Critics and fans adored his books, marveling at his gift for dialog and spare storytelling. On July 16, 2001, Leonard wrote an article for the New York Times. In WRITERS ON WRITING; Easy on the Adverbs, Exclamation Points and Especially Hooptedoodle, he laid out his ten rules for writing which have become revered guidelines ever since.

Elmore Leonard was the recipient of multiple awards, including a couple of Edgars, a Peabody, and the Owen Wister Award.In addition he had honorary PhDs from The University of Michigan, Florida Atlantic University and University of Detroit Mercy.

Mr, Leonard, who had suffered a stroke on July 29th of this year, was 87 years old.

Giddy Read-aloud Picture Book: 'Dozens of Cousins'

This is my favorite book yet by Shutta Crum, the librarian, author, poet, and speaker who lives in Ann Arbor and has delighted so many readers with her writing. Dozens of Cousins, Shutta's latest picture book, is rhythmic, lyrical, warm, and hilarious.

As the annual family reunion approaches, the cozy chaos of cousins begins. "We are wild and fierce. We do not wait for invitations. We run through front doors, arms extended, slap dirty feet on cool linoleum, grab from plates thrust out at us -- and holler for more." Some wiggle their fannies toward distracted adults, in the cutest possible way. Splashy, rip-roaring illustrations are by David Catrow, editorial cartoonist and illustrator of more than 70 books for children.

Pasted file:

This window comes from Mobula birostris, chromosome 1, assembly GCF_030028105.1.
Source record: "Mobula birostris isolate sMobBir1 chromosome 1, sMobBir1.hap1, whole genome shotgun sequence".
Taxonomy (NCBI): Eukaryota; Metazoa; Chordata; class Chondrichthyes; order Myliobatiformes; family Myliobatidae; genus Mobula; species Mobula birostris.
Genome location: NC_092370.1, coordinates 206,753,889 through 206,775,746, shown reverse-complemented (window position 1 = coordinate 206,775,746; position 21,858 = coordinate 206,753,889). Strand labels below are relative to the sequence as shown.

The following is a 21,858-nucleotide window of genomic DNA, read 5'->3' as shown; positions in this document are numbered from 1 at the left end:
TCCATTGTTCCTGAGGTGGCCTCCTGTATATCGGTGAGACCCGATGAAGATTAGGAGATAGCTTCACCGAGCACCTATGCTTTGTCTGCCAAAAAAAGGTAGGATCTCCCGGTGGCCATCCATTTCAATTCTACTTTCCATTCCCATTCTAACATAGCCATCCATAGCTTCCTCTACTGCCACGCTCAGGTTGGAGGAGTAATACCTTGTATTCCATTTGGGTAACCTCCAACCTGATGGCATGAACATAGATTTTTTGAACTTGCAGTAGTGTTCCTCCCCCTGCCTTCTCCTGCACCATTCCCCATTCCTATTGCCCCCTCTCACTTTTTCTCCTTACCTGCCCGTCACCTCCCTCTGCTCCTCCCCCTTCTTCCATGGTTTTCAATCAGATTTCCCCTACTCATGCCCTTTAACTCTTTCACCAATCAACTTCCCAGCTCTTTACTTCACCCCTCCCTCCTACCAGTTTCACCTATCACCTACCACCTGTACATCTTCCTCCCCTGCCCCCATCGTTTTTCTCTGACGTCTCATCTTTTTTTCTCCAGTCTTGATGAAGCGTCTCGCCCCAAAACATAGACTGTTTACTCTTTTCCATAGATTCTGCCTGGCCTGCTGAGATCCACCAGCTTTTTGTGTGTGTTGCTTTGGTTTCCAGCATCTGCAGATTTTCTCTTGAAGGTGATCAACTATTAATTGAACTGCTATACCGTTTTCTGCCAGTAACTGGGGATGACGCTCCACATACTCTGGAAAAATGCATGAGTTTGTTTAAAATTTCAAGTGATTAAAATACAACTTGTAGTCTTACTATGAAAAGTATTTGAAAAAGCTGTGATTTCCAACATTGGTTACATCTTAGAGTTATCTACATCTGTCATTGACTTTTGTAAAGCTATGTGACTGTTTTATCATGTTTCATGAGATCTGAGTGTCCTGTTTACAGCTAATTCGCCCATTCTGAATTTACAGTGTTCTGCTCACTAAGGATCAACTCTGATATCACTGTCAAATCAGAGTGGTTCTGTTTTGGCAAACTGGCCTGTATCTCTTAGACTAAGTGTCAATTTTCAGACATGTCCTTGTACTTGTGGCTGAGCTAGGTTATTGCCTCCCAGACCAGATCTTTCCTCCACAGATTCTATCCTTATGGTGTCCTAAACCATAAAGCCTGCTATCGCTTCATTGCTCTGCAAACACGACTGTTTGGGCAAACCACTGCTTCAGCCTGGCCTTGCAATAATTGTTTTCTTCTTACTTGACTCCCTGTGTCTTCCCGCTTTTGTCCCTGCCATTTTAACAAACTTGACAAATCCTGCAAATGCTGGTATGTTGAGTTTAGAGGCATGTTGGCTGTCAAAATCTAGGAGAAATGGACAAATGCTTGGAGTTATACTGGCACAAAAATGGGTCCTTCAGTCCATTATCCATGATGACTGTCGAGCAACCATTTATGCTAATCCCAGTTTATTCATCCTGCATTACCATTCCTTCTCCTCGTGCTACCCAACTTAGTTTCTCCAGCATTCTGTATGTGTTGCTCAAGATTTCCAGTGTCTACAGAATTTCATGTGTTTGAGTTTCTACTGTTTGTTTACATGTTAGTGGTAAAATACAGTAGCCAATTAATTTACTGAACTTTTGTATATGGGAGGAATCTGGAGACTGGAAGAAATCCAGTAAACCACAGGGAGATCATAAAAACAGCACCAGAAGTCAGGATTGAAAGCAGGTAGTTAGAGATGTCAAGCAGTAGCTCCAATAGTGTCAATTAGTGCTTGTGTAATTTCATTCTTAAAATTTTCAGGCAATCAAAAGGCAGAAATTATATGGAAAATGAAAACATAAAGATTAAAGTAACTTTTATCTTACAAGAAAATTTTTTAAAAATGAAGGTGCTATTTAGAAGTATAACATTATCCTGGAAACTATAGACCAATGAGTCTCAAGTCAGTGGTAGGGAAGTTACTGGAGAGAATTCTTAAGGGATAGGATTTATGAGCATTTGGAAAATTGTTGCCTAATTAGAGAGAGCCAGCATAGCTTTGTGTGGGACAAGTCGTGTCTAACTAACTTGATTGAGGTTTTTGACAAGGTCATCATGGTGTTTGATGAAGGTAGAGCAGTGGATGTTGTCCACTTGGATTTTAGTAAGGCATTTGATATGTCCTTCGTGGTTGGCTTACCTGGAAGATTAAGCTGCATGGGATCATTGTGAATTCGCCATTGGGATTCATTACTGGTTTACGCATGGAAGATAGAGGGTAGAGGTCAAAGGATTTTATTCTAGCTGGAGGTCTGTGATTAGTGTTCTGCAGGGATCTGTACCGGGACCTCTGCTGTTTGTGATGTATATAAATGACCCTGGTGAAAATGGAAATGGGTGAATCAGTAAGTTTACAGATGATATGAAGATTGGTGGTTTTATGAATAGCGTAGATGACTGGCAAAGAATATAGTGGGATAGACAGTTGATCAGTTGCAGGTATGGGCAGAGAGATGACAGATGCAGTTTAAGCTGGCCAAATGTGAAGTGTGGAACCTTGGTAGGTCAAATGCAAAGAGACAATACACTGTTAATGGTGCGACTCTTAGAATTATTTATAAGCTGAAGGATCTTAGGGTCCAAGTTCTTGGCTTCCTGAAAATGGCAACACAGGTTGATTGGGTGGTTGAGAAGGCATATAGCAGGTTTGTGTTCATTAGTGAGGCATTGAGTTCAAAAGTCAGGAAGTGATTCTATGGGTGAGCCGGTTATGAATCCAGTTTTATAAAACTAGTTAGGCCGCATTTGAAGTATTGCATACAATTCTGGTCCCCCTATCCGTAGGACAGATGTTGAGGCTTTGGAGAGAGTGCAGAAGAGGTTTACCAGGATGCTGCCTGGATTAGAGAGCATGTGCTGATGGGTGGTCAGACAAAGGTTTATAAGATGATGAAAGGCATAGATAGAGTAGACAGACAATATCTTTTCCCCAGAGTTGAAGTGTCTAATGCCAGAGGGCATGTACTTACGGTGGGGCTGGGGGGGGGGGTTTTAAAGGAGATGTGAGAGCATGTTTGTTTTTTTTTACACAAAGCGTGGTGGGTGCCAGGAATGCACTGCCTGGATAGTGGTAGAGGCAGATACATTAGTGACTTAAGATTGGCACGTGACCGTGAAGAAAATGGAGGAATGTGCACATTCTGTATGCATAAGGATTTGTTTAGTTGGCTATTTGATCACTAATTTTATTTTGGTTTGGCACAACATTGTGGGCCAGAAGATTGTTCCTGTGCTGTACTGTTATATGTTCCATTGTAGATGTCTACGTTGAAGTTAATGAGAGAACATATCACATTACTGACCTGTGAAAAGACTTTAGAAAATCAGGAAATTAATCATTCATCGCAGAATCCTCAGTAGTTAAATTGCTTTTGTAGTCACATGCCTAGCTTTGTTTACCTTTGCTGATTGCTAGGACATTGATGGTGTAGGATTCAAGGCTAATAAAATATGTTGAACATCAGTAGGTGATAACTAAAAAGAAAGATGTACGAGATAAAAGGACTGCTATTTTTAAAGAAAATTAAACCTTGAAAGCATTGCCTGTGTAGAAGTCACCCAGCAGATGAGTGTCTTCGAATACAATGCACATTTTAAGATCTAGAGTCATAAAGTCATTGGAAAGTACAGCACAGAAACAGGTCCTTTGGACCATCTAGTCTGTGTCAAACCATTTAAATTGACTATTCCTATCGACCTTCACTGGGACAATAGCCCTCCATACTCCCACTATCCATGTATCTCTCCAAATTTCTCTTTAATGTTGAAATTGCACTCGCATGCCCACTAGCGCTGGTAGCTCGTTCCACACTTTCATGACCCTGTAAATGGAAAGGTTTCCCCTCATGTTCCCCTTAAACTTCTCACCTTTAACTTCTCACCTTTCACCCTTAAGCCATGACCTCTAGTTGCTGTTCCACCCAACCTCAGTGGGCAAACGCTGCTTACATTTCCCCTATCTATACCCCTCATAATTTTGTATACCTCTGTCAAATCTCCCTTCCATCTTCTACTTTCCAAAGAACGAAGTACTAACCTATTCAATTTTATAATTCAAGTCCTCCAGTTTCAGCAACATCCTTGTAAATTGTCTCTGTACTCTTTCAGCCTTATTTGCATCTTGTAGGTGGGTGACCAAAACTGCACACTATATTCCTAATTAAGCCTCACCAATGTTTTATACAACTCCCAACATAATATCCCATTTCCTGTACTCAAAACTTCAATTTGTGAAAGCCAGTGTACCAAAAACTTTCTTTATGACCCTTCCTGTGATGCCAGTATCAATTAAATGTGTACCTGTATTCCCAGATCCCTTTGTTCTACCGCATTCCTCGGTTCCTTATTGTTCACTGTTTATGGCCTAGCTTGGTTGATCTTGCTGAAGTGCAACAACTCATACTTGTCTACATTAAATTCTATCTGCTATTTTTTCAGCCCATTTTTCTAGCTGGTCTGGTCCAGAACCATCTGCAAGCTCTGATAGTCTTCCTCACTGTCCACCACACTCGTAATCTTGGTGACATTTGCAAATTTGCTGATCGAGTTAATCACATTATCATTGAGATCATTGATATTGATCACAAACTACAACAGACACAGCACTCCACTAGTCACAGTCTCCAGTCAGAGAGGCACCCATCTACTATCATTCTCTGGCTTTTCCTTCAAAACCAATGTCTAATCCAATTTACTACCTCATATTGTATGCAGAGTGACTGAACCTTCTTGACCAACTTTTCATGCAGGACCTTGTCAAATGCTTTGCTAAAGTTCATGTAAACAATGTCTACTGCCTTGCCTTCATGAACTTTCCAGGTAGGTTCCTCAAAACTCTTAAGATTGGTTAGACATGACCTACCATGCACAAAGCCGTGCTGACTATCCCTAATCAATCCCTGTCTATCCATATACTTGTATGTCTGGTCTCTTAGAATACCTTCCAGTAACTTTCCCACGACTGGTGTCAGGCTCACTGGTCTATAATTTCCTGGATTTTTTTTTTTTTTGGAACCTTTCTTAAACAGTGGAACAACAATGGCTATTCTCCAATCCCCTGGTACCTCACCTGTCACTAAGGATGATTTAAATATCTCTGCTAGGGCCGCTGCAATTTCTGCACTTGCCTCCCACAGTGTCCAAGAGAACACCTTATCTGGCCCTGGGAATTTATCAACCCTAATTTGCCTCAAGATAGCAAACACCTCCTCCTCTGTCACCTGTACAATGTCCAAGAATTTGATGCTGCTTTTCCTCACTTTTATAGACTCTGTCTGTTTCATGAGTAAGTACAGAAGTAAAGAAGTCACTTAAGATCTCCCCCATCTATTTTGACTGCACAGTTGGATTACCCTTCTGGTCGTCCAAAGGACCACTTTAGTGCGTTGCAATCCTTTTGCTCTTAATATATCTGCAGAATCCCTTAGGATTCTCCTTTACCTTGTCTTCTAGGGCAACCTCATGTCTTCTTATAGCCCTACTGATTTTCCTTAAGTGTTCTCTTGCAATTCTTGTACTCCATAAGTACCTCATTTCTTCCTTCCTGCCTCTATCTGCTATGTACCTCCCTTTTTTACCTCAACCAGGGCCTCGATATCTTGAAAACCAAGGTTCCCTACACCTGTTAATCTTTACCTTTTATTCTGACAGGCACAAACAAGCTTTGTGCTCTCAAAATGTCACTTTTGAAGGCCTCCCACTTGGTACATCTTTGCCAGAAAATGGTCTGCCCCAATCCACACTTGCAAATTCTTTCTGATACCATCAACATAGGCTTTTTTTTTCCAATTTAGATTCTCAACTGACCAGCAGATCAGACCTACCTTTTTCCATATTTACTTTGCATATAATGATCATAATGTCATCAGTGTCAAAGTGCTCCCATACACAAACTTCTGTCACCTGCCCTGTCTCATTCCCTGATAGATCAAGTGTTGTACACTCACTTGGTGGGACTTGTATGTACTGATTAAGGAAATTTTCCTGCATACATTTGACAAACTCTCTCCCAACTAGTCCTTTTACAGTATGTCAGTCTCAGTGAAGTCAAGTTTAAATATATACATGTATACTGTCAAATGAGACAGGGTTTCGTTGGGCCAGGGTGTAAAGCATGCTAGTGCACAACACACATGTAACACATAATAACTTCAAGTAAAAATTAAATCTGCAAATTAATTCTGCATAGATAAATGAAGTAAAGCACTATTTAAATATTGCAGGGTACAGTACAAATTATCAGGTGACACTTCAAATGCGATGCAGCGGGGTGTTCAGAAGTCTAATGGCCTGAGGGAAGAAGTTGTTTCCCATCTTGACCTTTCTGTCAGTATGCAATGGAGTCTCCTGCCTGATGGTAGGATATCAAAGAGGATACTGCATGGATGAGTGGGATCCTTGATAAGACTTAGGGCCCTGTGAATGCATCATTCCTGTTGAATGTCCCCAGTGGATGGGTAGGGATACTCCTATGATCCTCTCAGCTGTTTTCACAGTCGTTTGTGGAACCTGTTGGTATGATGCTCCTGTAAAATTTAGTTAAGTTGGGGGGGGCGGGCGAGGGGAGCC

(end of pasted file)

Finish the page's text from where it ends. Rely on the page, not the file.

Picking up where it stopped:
Initial reviews are glowing, including one in The New York Times. Looks like another hit for the author, a former AADL youth librarian and storyteller. Check out Shutta's books and accomplishments on her website.

JJ Cale, revered singer-songwriter, has died

JJ Cale, known as the founder of 'the Tulsa Sound' for his brilliant understated sensitivity on the guitar, coupled with his minimalist lyrics and his passion for the engineering side of the sound studio, has died.

Cale was late in getting his music out there. His first album, Naturally was released in 1972 when he was 33. It contained the song, Crazy Mama which made it to #22 on Billboard's Hot 100 chart that year. By his own admission, Cale wouldn't have minded the fortune, but eschewed the fame. So it wasn't until Eric Clapton joined forces with Cale on their Emmy-winning album, Road to Escondido (2006) that Cale was reluctantly drawn back into the limelight.

Cale claimed that his genius in the recording studio where he discovered the power of drum machines, was born of necessity. In an interview with Aaron Kayce, Cale told him, "I first started out doing that because of the economics; I didn't have enough money to hire a band. Now that I have enough money to hire a band, I still like that; it's kind of an art form in itself."